When two parts are designed to be pieced together, there may be play or looseness between them or they may be tight to the point they are nearly bonded. This degree of tightness or looseness is referred to as “fit.” The fit between a shaft, machine key, and the mating component can be critical to the operation and safety of the assembly.
FIT & TOLERANCE
Before the age of the assembly line and interchangeable parts, skilled craftsmen known as “fitters” were required to piece together mating parts. Since the parts were usually handcrafted, production was limited to one assembly at a time. The craftsman employed a system of cut, try, cut again, try again to eventually achieve proper High Pressure Grease Fitting manufacturer between components.
With the advent of the assembly line, it became necessary to supply parts that could be used interchangeably, so that any one like part could be used to complete the component. Since it is extremely difficult to produce exactly identical parts, a system of tolerances and specifications was developed to determine when parts were close enough to be interchangeable.
Nominal Sizing Tolerances
Tolerance is the limit of how much a part can deviate from its nominal or named size. Tolerances can deviate less than the nominal size (referred to as undersize), greater than the nominal size (referred to as oversize), or both.
Undersize: These tolerances cannot be larger than the nominal size but may be smaller.
Oversize: These tolerances cannot be smaller than the nominal size but may be larger.
Bilateral: These tolerances may be either smaller or larger than the nominal size.
Class 1: Sometimes called a clearance fit, the key width will be slightly smaller than the key way allowing the shaft and component piece to slide over each other.
Class 2: Also known as a transition fit, the key width and the key way can have a slight clearance fit or a slight interference fit. Generally this fit is sufficient to hold mating parts together while still allowing for disassembly.
Class 3: This is an interference fit, meaning the key will be larger than the key way and will encounter interference during installation. Some means of force or the use of temperature differential is required for installation. ANSI B17.1 does not have specific standards for this class of fit.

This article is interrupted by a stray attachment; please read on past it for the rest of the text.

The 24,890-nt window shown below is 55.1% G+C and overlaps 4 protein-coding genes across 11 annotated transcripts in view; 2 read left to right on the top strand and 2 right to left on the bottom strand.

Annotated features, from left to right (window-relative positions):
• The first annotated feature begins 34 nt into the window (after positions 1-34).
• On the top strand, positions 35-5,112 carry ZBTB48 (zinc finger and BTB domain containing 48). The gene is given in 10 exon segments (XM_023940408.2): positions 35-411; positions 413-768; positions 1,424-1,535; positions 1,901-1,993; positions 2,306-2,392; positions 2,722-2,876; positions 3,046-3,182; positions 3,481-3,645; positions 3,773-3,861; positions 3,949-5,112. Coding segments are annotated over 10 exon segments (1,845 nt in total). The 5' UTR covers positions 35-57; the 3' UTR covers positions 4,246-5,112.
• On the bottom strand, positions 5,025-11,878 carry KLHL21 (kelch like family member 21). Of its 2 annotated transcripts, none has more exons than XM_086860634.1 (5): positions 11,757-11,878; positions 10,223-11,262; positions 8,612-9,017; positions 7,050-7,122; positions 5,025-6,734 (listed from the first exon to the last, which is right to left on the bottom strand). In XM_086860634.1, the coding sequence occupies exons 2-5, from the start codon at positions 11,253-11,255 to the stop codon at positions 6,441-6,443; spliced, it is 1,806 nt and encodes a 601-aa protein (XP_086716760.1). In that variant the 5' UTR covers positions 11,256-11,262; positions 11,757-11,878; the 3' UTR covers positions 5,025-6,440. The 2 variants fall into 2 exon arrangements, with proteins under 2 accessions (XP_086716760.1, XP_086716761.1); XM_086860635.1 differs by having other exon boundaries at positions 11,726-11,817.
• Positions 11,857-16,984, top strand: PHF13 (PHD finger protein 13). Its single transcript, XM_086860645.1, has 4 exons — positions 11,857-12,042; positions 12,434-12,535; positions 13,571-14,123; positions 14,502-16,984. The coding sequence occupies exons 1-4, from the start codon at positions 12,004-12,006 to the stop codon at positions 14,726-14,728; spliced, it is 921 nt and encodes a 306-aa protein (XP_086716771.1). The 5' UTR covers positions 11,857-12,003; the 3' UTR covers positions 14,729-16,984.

Each application will determine the type of fit required. Should it be a loose fit for easy disassembly? Does it need to precisely hold a component in place? Is it a bearing joint that requires movement? Will it be a semipermanent bond? The dimensional tolerances of a given part must be taken into account when determining the correct fit for an application.
In a clearance fit, a space will exist between the two mating parts. The difference in sizes is referred to as a positive difference. The minimum clearance will be the difference between the maximum tolerance of the inserted part and the minimum tolerance of the receiving part.
Loose Fit: Used in applications that do not require precision, such as pulleys, agricultural equipment, or other applications requiring frequent disassembly.
Running Fit: This type of clearance fit has just enough space to maintain a film of lubrication between the mating parts. Most bearings will require this type of fit.
Slide Fit: Also known as a medium fit, this fit is used when precision is required. It is used on slides, slide valves, and some automobile part assemblies.
In a transition fit, a space may exist or the parts may collide. If the inserted part is at maximum tolerance and the receiving part is at minimum tolerance an interference will occur. However, a clearance fit will result if the inserted part is at minimum tolerance and the receiving part is at maximum tolerance.
Push Fit: Also known as a snug fit, this fit has zero allowance between the mating parts and will require a slight pressure to install. This is a good fit where vibration may be encountered.
Shrink/Force Fit: This fit is required when the two mating parts are to be rigidly fixed so that they move together. It will require high pressure or expansion by heating to install.
Wringing Fit: A small negative allowance is allowed between the two mating parts requiring pressure to assemble. It is used on flushed bolts, driven bushings, and electric motors.
In an interference fit, the tolerance zones of both parts will collide with each other regardless if they are at minimum or maximum. The degree to which they collide will determine the strength of the fit. An interference fit will require either force or temperature change to facilitate installation.
Shrink Fit: Also known as a heavy force fit, the receiving part is heated to cause expansion allowing the inserted part to fit. This is commonly used in rims and heavy duty assemblies such as railway wheels.
Medium Force Fit: With this fit, a substantial amount of pressure is required to force the parts together. This is used for car wheels,dynamo armatures, and other semipermanent joins.
Tight Fit: Also known as press fit, the parts can be mated by hand with a hammer or light pressure. It is used in keyed pulleys, rocker arms, and applications not requiring a large force.
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